We have all said at one time or another, “If only we took as good care of ourselves as we do of our cows!” However, we may be a little less precise in our care of newborn calves. It might mean we need to change our protocols so that these newborns get the same attention to detail as our human babies.
- Clear the airway: Remove mucous from around the mouth and nose, assisting the calf to breath. Inserting a piece of straw into the nasal cavity or pouring some cold water on the calf’s head should initiate a gasping reflex to promote respiration.
- Dry off the calf: The dam, if she is well and able, will dry the calf. If she needs assistance, or if you are moving the calf immediately, you can handle the drying by using a clean, dry towel. The vigorous message provided while drying around the shoulders and neck encourages respiration and helps the calf to regulate its body temperature. As water evaporates, heat is removed, which can lead the calf vulnerable to chilling. In cold weather provide blankets.
- Provide Calf Comfort: Even more than with cows, calf bedding needs to be clean and thick. Thickness is important because the bedding must be thick enough that the newborn is not exposed to all the bacteria underneath. Take a look at the calving area and you will see that newborn calves do not land in a sterile environment. The entire area cradles bacteria as well as brand new calves.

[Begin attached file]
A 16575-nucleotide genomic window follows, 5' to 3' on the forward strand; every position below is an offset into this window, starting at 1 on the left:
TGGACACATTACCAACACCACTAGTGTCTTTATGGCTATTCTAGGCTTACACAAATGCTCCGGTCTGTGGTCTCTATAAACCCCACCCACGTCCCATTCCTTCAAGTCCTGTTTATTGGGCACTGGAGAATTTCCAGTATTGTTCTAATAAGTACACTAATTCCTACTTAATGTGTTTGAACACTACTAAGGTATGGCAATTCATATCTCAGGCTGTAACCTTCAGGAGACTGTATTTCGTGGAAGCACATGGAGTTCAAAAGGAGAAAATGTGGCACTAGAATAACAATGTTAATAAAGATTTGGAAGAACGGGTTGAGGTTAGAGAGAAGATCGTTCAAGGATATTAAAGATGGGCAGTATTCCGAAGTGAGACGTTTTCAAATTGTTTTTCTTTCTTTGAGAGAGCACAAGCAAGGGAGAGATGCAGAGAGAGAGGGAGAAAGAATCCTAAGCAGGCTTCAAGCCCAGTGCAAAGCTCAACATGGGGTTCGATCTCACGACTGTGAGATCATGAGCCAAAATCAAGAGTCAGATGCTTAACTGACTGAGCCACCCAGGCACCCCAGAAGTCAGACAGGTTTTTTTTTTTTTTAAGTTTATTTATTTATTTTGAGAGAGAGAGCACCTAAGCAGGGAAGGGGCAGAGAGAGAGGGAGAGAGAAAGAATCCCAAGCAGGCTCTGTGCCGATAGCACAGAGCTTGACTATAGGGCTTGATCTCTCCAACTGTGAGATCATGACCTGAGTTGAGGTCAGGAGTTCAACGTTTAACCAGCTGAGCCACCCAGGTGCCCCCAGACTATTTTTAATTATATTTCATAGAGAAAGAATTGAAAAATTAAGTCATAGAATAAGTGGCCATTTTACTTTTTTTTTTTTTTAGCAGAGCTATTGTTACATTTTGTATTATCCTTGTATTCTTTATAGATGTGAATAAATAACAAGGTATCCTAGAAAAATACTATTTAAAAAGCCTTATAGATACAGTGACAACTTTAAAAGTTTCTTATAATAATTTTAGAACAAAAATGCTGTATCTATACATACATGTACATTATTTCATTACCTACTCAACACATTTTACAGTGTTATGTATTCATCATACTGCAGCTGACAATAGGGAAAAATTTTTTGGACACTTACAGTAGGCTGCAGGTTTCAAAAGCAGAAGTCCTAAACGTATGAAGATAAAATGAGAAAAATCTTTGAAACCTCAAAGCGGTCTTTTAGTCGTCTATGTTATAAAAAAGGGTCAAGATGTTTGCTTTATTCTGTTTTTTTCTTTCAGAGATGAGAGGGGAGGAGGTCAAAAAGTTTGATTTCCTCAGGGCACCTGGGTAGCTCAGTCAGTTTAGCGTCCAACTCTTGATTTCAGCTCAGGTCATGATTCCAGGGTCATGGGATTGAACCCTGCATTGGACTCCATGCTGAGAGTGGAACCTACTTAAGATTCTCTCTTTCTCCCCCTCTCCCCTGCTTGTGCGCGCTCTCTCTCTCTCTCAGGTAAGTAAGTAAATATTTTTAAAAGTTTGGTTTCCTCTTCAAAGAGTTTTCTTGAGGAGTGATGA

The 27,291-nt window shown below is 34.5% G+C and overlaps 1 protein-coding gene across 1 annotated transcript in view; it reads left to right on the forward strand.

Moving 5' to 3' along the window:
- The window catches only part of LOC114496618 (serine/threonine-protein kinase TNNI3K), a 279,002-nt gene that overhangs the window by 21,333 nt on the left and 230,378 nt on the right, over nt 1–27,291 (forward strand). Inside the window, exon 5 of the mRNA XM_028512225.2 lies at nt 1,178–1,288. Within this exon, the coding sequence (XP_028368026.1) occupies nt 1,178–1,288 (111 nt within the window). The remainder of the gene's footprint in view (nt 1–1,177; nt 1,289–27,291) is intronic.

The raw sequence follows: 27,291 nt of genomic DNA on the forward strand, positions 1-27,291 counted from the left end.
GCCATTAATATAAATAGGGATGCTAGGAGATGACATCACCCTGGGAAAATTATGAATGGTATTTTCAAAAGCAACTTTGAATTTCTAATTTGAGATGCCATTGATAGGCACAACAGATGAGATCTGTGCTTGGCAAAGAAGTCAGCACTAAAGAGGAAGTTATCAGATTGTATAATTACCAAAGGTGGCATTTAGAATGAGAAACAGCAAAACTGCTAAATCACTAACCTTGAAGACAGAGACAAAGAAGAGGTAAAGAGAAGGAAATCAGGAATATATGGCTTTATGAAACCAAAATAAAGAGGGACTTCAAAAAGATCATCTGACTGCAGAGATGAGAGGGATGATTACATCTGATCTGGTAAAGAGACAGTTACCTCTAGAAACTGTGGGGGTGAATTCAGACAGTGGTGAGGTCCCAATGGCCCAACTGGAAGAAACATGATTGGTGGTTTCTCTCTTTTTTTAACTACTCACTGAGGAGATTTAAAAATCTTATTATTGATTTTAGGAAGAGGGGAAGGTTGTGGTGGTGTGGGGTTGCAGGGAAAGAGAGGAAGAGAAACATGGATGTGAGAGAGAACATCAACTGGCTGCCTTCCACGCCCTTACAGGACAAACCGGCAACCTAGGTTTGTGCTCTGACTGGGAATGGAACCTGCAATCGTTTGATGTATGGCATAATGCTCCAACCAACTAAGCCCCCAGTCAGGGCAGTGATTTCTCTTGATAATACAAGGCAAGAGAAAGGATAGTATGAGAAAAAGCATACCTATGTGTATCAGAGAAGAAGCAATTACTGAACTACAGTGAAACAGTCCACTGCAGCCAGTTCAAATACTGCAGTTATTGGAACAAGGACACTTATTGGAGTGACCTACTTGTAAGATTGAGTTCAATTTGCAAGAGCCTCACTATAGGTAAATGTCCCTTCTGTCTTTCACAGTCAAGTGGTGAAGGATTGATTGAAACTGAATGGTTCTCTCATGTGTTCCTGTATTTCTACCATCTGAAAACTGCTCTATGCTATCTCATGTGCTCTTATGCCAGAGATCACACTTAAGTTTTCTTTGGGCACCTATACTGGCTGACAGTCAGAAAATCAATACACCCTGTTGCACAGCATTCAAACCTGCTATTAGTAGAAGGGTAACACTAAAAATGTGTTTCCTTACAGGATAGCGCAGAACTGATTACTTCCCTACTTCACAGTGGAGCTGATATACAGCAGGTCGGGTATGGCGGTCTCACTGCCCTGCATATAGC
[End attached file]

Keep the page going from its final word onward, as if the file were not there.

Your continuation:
- Feed adequate colostrum. Once the calf is breathing well, colostrum should be administered. According to DCHA Gold Standards (Colostrum Management), colostrums equaling 10% of body weight should be fed in the first four hours of life. It not only provides the calf with disease-fighting antibodies, but it also increases the calf’s blood volume and improves blood circulation.
- Use a colostrometer to evaluate quality. Cattle managers are well aware of the benefits of good quality colostrum. The question is, “How do you evaluate your colostrum?” Experience tells us that if it’s yellow and thick … it’s probably good. But is that true? We can’t wait to see if the calf responds well and yet we may be saving poor quality colostrums based on visual assessment alone. Having a trusted and accurate source is well worth the investment in a colostrometer.
- Use a meat thermometer. Some sources advise using a meat thermometer to determine if the refrigerator where you store your colostrum is working properly and if your hot water heater is working properly. You can’t just assume because either of these feel cold or hot to the touch that they are working at the most effective temperature. The same attention to detail that you use in cleaning the milk pipelines in the milking parlour needs to be applied to the measureable temperatures that are used in care of your calves.
- Special Care: Calves from a difficult calving may need to be moved and handled with extra care. Surviving alive may not be enough to guarantee a healthy growing period for that newborn calf. Extra attention will save time, labour and medication if spent wisely in these early hours and days.
- Clean the calf cart! Clean the calf pails! Clean the calf bottle! Clean the esophageal tube!
The Bullvine Bottom Line:
When it comes to raising calves it’s the first little details that pay off in big returns later. See that your calves remain alive and thrive!